International scientists set up a rescue plan for the worldwide last three northern white rhinos (Ceratotherium simum cottoni). The goal is to use the remaining three rhinos and tissue samples from already dead individuals to multiply them into a viable self-sustaining population. For this purpose scientists apply recent findings in reproduction and stem cell research.
An international team of the world’s leading reproductive and genetic experts will meet from 3rd – 6th December, 2015 in Vienna with the purpose of fighting extinction. The meeting, organised by the Leibniz Institute for Zoo and Wildlife Research (IZW) in Germany, San Diego Zoo Global in the United States, Tiergarten Schönbrunn in Austria and ZOO Dvůr Králové of the Czech Republic will include scientists from four continents. The goal of the meeting will be to setup a master plan to save the northern white rhino, a species on the brink of extinction.
Nola, a female northern white rhino in San Diego Zoo, died aged 41 on Sunday 22nd November. This leaves just three remaining on the planet; all of them live in Ol Pejeta Conservancy, Kenya. The future of this species now lies in the development of in vitro fertilisation techniques and stem cell technology, costly and complicated procedures that have never before been attempted in rhinos. Dvur Kralove Zoo is together with Ol Pejeta Conservancy trying to raise USD 1 million towards this with a Gofundme campaign called ‘Make a Rhino’.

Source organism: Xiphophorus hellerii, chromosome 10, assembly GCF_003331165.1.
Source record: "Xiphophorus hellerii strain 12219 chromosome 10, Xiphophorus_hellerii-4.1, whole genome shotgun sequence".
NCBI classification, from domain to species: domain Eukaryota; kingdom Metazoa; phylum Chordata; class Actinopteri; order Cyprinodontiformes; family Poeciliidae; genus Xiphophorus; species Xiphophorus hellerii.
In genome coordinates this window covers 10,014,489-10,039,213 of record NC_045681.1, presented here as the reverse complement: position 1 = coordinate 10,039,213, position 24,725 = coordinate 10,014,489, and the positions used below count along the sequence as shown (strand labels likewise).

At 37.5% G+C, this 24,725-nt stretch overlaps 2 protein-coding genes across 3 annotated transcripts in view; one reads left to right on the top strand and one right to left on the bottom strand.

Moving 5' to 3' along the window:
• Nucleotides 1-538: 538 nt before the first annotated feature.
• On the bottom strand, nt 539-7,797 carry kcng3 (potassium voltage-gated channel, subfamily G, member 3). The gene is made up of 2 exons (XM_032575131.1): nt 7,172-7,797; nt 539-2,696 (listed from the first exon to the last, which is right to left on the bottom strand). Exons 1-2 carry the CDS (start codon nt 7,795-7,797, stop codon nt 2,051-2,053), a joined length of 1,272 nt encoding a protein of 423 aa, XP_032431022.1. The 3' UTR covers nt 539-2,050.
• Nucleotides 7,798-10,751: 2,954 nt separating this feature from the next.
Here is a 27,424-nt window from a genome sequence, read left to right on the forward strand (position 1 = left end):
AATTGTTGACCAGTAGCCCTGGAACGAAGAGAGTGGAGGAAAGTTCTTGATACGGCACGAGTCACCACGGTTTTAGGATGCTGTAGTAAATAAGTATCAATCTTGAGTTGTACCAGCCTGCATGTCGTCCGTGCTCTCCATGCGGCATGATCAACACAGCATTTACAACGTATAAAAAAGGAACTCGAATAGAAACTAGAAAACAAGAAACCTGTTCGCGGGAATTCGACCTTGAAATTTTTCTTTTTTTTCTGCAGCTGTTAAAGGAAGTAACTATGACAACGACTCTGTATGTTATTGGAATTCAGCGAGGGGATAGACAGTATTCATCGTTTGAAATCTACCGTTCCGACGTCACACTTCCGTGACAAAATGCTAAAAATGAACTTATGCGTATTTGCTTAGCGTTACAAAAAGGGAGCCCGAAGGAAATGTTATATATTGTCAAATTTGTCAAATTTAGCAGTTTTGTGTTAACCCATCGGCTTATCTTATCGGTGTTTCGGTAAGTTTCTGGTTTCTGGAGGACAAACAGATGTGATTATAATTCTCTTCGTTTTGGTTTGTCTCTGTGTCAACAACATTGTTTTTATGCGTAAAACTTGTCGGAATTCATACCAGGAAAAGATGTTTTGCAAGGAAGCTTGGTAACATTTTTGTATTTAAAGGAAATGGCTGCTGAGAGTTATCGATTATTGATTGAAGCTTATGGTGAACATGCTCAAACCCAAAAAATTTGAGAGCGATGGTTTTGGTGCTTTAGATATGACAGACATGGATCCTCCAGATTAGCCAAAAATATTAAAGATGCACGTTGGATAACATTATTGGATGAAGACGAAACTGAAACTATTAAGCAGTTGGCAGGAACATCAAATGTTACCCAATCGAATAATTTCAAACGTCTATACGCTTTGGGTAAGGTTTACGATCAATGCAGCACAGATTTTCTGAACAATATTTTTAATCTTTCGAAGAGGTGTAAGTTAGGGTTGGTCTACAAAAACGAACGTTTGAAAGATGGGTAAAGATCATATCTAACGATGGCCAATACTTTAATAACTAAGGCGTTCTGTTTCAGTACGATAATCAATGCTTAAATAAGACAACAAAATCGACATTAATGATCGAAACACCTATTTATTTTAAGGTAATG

Northern white rhino female Nola had to be euthanized at San Diego Zoo Safari Park on Sunday. Nola was one of only four northern white rhinos left in the world. Dvůr Králové Zoo is the only zoo where northern white rhinos have ever bred and thus the zoo prolonged their presence on the planet. To enhance breeding, Dvůr Králové Zoo provided San Diego Zoo with its three rhinos including Nola almost 25 years ago. In 2009 Dvůr Králové Zoo sent to custody in a Kenyan conservancy another four rhinos. Unfortunately, in both cases an attempt at natural reproduction failed.
On Thursday 19th November 2015, representatives of the Czech Republic and Vietnam signed a declaration on a collaboration in the field of the CITES treaty (the Convention on International Trade in Endangered Species of Wild Fauna and Flora). The declaration is the first in this area that the Czech Republic entered into with another country. The signing by Czech Deputy Environment Minister Vladimír Dolejský and Vietnamese Deputy Agriculture Minister Ha Cong Tuan took place in Dvur Kralove Zoo in the presence of its director Přemysl Rabas.
Northern white rhino female Nabiré, one of the last five northern white rhinos in the world, died on Monday, July 27 in Dvůr Králové Zoo, Czech Republic. She deceased due to a large pathological cyst that ruptured inside her body.
Unique achievement has been accomplished in Dvur Kralove Zoo, Czech Republic. On Sunday 25th January, the 40th black rhino baby was born in the zoo. But keepers had no time to take a rest – a black rhino baby no. 41 was born just 17 hours later.
Artificial techniques of reproduction could provide the last chance of survival for the most endangered mammal in the world – the northern white rhino. This conclusion from veterinary experts comes as a much-needed ray of hope to those involved in the conservation of the animals, both in Europe, the United States, and in Kenya – where three of the worlds last remaining six now live.